Only 11 percent of the Torah’s portions (6 out of 54) are named after people: No’ach, Yitro, Korach, Balak, Pinchas, and Chayei Sarah. Contrast this to N’viim (Prophets) where 89 percent of the books (17 out of 19) are named after people; and K’tuvim (Writings) where 50 percent of the books (6 out of 12) are named after people.

Why the Torah chose to name these particular portions and books accordingly, is a discussion in and of itself. What I would like to explore, is why this week’s portion is the only one in all the books of the T’nach that includes the word “chayei” – “Life of” – before the name of the individual; in this case, Sarah?

Each portion of the Torah that is named after an individual, deals with some aspect of the individual’s life – in the actual Torah portion itself. Parashat No’ach deals with the life of No’ach ante- and post-Diluvian. Parashat Korach speaks about the dramatic loss of Korach and his followers, when the ‘mouth of the earth’ miraculously swallows them. Parashat Balak follows the story of Balak, King of Mo’av, and his futile quest to curse the Jews.

The Books of N’viim and K’tuvim are no exception to this rule. Each one of the Prophets’ lives are highlighted in some way within the books they authored; and the books of Iyov, Rut, Ester and Daniel in K’tuvim, follow the life journeys of these universal giants.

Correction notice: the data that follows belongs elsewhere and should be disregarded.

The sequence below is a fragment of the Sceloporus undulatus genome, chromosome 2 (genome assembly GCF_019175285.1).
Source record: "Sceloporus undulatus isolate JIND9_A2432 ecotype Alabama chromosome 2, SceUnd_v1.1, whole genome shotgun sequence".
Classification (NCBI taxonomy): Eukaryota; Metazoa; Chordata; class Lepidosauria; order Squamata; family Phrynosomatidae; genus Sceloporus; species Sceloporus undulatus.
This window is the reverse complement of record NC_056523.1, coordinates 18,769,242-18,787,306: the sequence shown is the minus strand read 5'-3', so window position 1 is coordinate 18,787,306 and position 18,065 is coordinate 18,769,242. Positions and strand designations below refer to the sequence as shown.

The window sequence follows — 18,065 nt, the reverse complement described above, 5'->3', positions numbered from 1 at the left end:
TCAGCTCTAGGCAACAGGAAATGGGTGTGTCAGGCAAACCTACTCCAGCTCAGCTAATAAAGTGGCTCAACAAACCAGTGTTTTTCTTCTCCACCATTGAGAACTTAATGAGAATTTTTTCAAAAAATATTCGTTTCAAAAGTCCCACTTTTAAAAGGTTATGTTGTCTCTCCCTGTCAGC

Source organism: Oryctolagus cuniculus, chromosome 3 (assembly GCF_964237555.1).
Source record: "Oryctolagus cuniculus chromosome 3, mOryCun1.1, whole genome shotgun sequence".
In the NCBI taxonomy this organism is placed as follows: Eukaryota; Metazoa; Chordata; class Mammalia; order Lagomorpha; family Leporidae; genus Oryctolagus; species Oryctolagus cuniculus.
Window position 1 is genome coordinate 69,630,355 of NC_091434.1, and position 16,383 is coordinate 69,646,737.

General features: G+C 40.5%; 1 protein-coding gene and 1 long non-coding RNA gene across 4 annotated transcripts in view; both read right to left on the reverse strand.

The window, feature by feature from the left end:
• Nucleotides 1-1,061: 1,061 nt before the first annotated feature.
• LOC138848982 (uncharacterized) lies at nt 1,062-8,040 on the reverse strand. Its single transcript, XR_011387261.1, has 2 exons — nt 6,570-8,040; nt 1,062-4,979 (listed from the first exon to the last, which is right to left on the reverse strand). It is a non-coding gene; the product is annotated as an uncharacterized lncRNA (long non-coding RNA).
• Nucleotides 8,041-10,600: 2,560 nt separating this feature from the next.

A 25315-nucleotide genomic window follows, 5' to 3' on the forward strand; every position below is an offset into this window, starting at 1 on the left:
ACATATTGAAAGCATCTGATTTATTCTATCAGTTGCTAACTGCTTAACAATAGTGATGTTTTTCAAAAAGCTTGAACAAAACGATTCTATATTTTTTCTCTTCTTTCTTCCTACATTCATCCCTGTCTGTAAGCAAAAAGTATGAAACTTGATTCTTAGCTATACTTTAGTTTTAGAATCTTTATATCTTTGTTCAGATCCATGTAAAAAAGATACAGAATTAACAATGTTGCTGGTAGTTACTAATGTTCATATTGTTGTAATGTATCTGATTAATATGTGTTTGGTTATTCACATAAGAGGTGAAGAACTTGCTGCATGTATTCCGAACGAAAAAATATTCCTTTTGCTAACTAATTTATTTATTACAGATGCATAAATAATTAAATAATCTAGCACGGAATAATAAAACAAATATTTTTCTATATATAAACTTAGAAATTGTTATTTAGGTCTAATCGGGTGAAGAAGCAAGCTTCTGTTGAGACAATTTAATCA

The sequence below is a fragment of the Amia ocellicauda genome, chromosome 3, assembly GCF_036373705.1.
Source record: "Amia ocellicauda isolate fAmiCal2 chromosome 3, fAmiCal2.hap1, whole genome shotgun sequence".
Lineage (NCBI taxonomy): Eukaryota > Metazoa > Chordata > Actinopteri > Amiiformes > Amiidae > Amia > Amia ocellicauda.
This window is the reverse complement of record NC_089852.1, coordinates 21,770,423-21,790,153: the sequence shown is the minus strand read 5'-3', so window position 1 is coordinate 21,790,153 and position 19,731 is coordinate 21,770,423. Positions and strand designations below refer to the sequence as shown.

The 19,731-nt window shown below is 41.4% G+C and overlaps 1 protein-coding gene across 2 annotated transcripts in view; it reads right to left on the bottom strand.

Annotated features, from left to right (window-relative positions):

The only portion that does not follow this rule is Chayei Sarah, which aside for mentioning the age at which Sarah died and her burial, mentions nothing about her life whatsoever. Yet, the Torah chooses to call the name of the portion, “Chayei Sarah” – “Life of Sarah” and not simply “Sarah”. Awfully strange.

In life, we know that nothing is what it seems, and even the very definition of life itself, can be deceptively misunderstood. We tend to see our lives as self-contained units; living in our own bubbles, so to speak. But the Truth is, that our lives are a crucial PART of a much greater whole. Our souls have come back into this world again and again, throughout the generations, in order to complete and correct our unique task. In essence, if a book would be written about our lives, its title would simply be our name – a link in the chain of people and events that make up the history of mankind.

Not so with Sarah. Sarah was entirely unique in the fact that she was the very beginning of this chain. We begin learning about Sarah’s life in the previous portions of Lech L’cha and Vayeira. We know all about Sarah’s journeys to Egypt and G’rar. We know all about the open home that she built with Avraham. We know all about her trials and tribulations with barrenness, with Hagar, with Yishmael. That is Sarah’s life. But that is not the Life of Sarah.

The Life of Sarah is something completely different. All very well for Avraham and Sarah to be the first Jews, but without any offspring to continue their legacy, their Jewish ideals would not come to fruition.

The Life of Sarah is everything that comes after her: purchasing the very first piece of Land in Israel, Eliezer finding a wife for Yitzchak, Yitzchak’s marriage to Rivkah and their becoming the FIRST family to be able to continue the chain of Judaism.

The Life of Sarah is the defining moment of Yitzchak (the very first Jewish child from birth) who embarks upon the grand journey of Jewish Destiny.

The Life of Sarah is the unbreakable chain of commitment throughout history.

The Life of Sarah is the absolute Faith to continue forward towards the Ultimate Redemption.

Shabbat Shalom